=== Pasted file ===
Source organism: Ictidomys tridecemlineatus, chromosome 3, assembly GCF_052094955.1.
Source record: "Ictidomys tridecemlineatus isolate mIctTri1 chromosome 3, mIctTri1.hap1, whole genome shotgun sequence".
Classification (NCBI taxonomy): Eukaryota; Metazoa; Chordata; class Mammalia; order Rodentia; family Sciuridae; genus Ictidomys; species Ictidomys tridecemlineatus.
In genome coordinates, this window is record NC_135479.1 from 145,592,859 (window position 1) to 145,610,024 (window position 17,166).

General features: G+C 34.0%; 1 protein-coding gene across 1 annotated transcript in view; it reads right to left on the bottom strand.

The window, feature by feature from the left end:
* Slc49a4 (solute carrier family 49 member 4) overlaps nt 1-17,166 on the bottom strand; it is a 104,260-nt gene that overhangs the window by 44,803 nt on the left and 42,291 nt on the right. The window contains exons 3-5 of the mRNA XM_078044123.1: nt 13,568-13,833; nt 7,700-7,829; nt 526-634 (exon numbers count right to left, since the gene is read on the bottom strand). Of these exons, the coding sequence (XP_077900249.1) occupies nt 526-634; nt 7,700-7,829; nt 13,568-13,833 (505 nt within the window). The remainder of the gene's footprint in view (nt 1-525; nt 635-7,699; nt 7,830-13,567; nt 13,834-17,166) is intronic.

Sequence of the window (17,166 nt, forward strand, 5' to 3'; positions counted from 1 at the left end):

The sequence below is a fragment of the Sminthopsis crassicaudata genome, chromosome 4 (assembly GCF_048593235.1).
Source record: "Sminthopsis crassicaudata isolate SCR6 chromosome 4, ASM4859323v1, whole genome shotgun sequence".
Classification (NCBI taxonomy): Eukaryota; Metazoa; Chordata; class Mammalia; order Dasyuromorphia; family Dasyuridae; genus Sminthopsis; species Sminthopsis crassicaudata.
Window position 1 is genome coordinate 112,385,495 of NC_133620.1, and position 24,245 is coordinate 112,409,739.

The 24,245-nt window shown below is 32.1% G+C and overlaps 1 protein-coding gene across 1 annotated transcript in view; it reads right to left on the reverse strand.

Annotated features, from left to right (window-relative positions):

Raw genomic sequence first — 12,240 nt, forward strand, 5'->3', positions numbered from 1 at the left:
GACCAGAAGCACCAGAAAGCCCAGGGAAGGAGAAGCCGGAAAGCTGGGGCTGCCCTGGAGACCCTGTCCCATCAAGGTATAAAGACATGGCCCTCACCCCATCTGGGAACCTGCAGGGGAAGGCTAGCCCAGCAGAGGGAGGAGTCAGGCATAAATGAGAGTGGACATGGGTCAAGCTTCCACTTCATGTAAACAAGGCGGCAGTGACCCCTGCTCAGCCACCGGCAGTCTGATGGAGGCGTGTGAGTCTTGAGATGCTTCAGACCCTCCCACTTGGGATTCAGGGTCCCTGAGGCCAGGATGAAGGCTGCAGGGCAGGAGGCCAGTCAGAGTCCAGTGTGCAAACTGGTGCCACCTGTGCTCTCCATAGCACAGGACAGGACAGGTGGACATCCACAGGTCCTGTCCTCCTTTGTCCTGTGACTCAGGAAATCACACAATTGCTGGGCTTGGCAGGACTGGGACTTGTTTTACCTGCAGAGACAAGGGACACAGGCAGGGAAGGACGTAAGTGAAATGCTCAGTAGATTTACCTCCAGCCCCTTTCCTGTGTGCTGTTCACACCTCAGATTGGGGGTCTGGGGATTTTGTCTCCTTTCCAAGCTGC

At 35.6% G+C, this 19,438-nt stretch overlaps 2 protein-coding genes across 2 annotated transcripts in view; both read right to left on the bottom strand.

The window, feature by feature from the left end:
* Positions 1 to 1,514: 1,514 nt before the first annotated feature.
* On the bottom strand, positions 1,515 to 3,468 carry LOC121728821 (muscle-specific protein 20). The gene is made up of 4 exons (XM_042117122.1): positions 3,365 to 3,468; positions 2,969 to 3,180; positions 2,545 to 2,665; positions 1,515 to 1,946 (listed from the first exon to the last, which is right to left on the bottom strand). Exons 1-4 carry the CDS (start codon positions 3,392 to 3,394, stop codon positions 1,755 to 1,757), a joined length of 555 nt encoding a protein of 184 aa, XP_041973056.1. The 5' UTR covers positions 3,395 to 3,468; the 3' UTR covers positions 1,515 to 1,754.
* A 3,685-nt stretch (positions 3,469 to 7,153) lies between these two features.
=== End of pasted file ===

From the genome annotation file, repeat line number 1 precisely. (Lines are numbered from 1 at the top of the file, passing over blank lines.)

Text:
Source organism: Ictidomys tridecemlineatus, chromosome 3, assembly GCF_052094955.1.